Tuesday, January 09, 2007

Roaring Fork Road Project Environmental Assessment in the GSM National Park

Less than a month is left for the public to comment on the Great Smoky Mountain National Park Environmental Assessment of the proposed Roaring Fork Road Project. If green lighted the project would begin sometime between 2009 - 2010 and may cause some closures of this popular motor trail in the national Park.

The Roaring Fork area of the Smoky Mountain National Park borders Gatlinburg Tennessee and is not accessible with any other roads from within the national park but contains key trailheads including one of the better trails going to the peak of Mt Le Conte. There are also trailhead to 2 popular wonderful waterfalls - rainbow falls and Grotto falls and a collection of beautiful historic buildings.

Ogles Cabin in Roaring Rork

The Roaring Fork Section of the park has a beautiful 9 mile one way drive that is far less traveled that the Cades Cove Loop trail, but goes through a much denser wooded section that Cades Cove which includes some old growth forest, has a spectacular mountain vista view from one of the pull offs, and a fantastic collection of historic cabins and small buildings.

The winding barrow road crosses some small bridges and towards the end of the trail some steep drop offs to the right with a river running alongside the road. In bad weather this road can be quiet hazardous if one is not driving with extreme caution and thus the National Park Service is looking to repair and expand the existing road.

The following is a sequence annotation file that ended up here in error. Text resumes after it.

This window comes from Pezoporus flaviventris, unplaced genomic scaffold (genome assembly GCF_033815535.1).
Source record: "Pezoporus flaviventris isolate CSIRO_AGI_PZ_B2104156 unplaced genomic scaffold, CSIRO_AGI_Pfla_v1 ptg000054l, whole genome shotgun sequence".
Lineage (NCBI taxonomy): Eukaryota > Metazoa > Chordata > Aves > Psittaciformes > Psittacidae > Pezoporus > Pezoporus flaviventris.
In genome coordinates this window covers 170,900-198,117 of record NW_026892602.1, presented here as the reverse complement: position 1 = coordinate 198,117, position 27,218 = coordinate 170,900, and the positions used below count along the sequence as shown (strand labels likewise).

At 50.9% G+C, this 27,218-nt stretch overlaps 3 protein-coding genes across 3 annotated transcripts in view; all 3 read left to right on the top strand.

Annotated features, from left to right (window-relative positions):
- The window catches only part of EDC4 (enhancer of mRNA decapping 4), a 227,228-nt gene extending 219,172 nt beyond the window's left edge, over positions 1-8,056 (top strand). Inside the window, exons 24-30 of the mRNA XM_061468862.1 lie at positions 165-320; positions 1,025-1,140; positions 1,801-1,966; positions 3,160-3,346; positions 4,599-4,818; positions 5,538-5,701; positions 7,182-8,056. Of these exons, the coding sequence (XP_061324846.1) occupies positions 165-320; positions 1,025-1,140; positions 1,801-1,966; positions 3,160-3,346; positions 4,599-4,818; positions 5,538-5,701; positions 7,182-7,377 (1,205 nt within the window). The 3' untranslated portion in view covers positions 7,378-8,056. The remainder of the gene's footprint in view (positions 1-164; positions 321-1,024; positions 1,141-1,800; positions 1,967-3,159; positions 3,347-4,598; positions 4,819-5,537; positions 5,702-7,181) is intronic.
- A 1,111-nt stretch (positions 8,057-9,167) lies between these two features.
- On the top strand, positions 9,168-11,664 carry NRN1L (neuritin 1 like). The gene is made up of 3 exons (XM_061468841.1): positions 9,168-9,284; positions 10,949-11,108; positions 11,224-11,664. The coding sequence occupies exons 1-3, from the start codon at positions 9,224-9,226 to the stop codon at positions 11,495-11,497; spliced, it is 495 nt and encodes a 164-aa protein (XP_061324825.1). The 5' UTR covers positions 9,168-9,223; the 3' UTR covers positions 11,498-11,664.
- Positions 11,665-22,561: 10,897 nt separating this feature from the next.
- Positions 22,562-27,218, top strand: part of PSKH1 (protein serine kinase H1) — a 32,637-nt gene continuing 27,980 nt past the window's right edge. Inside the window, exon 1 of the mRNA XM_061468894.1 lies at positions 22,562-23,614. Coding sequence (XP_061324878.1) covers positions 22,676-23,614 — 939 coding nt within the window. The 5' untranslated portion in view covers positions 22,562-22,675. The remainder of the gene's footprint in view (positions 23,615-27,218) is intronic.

Roaring fork river rocks and stream

The agenda of the Roaring Fork Road Project is:

  • Milling and then repaving of roads
  • Replacing 7 bridges
  • Widening 1 bridge
  • Widening a 1,500 feet of Roaring Fork Motor Nature trail

This project has been estimated at $9.8 million and is fortunately a joint effort between both the National Park Service as well as the Federal Highway Administration. Both organizations are also responsible for the Environmental Assessment.

While the Park service is hoping to facilitate as much of the road improvements to the Motor trail during off-peak months that is possible it is expected that this popular motor trail and some of the adjuring areas in this section of the park may be closed during busier months that would normally receive a high volume of visitors.

According to Park Superintendent Dale Ditmanson he commented "The basic character of the road will not be changed. It will remain a narrow, low-speed byway which provides visitors with an intimate forest experience as close to a hike as you can have in your vehicle. Vehicles larger than passenger vans and those pulling trailers will continue to be barred from the Roaring Fork Motor Nature Trail."

You can obtain printed copies of the Roaring Fork Road Project Environmental Assessment at the Great Smoky Mountains National Park Sugarlands Visitors Center or in Gatlinburg TN at the Anna Porter Public Library and clicking here for more information in a PDF version.

The Environmental Assessment outlines the work, the proposed mitigation measures that the Park Service would have to take in order to minimize the impact on the Smoky Mountains Park's natural and cultural resources and you - it visitors.

The EA describes how the various alternative actions including the Smoky Mountains Park's preferred alternative and what each of their potential environmental impacts might be which is in accordance with requirements of the National Environmental Policy.

Any comment you wish to make to the National Park Service in regard to the Roaring Fork Road Project Environmental Assessment must be done so the NPS receives it at or before February 5, 2007. Comments can be made via email or regular mail to:

Great Smoky Mountains National Park,
107 Park Headquarters Road.
Gatlinburg, TN 37738


No comments: